Adrian Dennis/AFP   By Hazel Speed Mrs May’s keynote speech at the Conservative Conference was cleverly written, whether constructed by herself, a speech writer, or combination of both.

Will there be a General Strike in the UK?

Andy Rain/EPA   By Hazel Speed With the inevitable announcement that Jeremy Corbyn has achieved an even further enhanced mandate to enable security (for now at least) as to his Leadership of the Labour Party, this could well precipitate a General Strike in the future. A catalyst of sorts because of the background factors.

Observations of an Expat: The Refuge of the Failed Politician

By Tom Arms It’s as if Brexit was a loose thread in the complex political tapestry of the European Union. The Eurosceptics worked Britain loose and are now pulling with all their might on the rest of the fabric.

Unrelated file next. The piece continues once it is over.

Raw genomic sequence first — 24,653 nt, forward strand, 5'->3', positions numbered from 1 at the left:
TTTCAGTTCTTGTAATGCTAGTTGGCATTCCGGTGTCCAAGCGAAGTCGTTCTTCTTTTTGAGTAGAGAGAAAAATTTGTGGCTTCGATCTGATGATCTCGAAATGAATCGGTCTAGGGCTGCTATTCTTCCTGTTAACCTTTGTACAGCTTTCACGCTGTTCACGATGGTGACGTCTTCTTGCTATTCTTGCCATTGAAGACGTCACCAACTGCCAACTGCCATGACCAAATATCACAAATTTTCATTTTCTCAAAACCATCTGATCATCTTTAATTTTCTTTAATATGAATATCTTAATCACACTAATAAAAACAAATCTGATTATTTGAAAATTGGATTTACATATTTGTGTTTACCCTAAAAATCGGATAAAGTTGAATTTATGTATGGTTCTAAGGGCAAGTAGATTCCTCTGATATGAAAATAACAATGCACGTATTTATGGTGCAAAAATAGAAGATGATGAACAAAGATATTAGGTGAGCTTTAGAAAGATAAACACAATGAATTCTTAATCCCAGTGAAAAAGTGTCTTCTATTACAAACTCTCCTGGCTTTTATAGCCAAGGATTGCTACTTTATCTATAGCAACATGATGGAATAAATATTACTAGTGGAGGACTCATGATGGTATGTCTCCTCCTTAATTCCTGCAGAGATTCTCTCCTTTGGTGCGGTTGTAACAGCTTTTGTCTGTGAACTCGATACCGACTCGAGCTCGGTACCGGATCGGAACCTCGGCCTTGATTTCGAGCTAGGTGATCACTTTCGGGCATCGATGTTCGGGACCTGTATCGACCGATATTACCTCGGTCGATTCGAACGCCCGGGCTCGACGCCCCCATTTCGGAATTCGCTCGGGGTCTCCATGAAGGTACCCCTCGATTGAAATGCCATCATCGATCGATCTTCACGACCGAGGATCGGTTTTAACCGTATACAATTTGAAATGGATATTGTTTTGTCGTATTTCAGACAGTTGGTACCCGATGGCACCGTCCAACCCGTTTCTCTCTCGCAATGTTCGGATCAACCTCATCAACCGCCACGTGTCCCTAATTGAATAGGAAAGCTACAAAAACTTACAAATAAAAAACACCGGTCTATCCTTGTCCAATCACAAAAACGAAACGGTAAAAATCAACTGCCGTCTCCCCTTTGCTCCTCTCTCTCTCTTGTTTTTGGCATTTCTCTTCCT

Is it time for Brexiteers to march on Parliament?

Niklas Halle’n/AFP   By Hazel Speed Brexit means Leave Europe. That is what people voted for. One can leave a job, leave a Country, leave a party, leave a spouse, but cannot Leave Europe it would seem.

A Beacon of Justice, Security and Rule of Law: German Chancellor Angela Merkel

Frank Augstein/AP   By Cynthia M. Lardner German Chancellor Dr. Angela Merkel is widely viewed as the most powerful woman not only in the EU but in the world. Today, Ms. Merkel is confronted with widespread criticism primarily from fringe groups in Germany threatening Germany’s long-standing status as being a leader in justice, security and […]

Hats Off to John Humphrys

PA photo   By Hazel Speed BBC Radio 4 ‘The Today Programme’ broadcast an interview with Owen Smith which is a Classic of its Genre, but not for the right reasons as far as Mr. Smith is concerned.

Observations of an Expat: Europe Still on the British Agenda

By Tom Arms It’s Thursday night. The votes are being counted as I am pressing tired fingers to a worn keyboard. As soon as I finish I am rushing off to Wandsworth Town Hall to find out if my wife Eileen has been elected to our local council. Up until the 23rd of June, ex-US […]